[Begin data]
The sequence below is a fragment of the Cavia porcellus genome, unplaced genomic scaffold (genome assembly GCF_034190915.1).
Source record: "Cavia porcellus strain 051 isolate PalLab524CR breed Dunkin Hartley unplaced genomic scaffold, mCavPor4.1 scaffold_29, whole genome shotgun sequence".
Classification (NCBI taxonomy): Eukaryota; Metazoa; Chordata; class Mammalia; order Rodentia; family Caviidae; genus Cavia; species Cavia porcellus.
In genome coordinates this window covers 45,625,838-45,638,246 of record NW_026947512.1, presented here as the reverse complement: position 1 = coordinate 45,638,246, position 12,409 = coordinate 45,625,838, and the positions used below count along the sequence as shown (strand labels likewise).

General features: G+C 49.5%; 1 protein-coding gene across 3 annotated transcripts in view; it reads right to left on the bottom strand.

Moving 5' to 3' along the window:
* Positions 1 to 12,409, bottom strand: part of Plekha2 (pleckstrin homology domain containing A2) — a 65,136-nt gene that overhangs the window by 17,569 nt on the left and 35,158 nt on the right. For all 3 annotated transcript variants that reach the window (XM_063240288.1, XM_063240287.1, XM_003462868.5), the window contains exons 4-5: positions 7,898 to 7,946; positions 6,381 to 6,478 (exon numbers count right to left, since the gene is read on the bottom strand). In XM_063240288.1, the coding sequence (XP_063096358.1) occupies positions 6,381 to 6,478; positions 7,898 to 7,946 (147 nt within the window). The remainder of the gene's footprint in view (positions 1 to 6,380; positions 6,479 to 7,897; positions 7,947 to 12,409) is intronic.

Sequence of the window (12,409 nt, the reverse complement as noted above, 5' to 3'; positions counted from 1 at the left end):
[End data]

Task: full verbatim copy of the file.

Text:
The sequence below is a fragment of the Cavia porcellus genome, unplaced genomic scaffold (genome assembly GCF_034190915.1).
Source record: "Cavia porcellus strain 051 isolate PalLab524CR breed Dunkin Hartley unplaced genomic scaffold, mCavPor4.1 scaffold_29, whole genome shotgun sequence".
Classification (NCBI taxonomy): Eukaryota; Metazoa; Chordata; class Mammalia; order Rodentia; family Caviidae; genus Cavia; species Cavia porcellus.
In genome coordinates this window covers 45,625,838-45,638,246 of record NW_026947512.1, presented here as the reverse complement: position 1 = coordinate 45,638,246, position 12,409 = coordinate 45,625,838, and the positions used below count along the sequence as shown (strand labels likewise).

General features: G+C 49.5%; 1 protein-coding gene across 3 annotated transcripts in view; it reads right to left on the bottom strand.

Moving 5' to 3' along the window:
* Positions 1 to 12,409, bottom strand: part of Plekha2 (pleckstrin homology domain containing A2) — a 65,136-nt gene that overhangs the window by 17,569 nt on the left and 35,158 nt on the right. For all 3 annotated transcript variants that reach the window (XM_063240288.1, XM_063240287.1, XM_003462868.5), the window contains exons 4-5: positions 7,898 to 7,946; positions 6,381 to 6,478 (exon numbers count right to left, since the gene is read on the bottom strand). In XM_063240288.1, the coding sequence (XP_063096358.1) occupies positions 6,381 to 6,478; positions 7,898 to 7,946 (147 nt within the window). The remainder of the gene's footprint in view (positions 1 to 6,380; positions 6,479 to 7,897; positions 7,947 to 12,409) is intronic.

Sequence of the window (12,409 nt, the reverse complement as noted above, 5' to 3'; positions counted from 1 at the left end):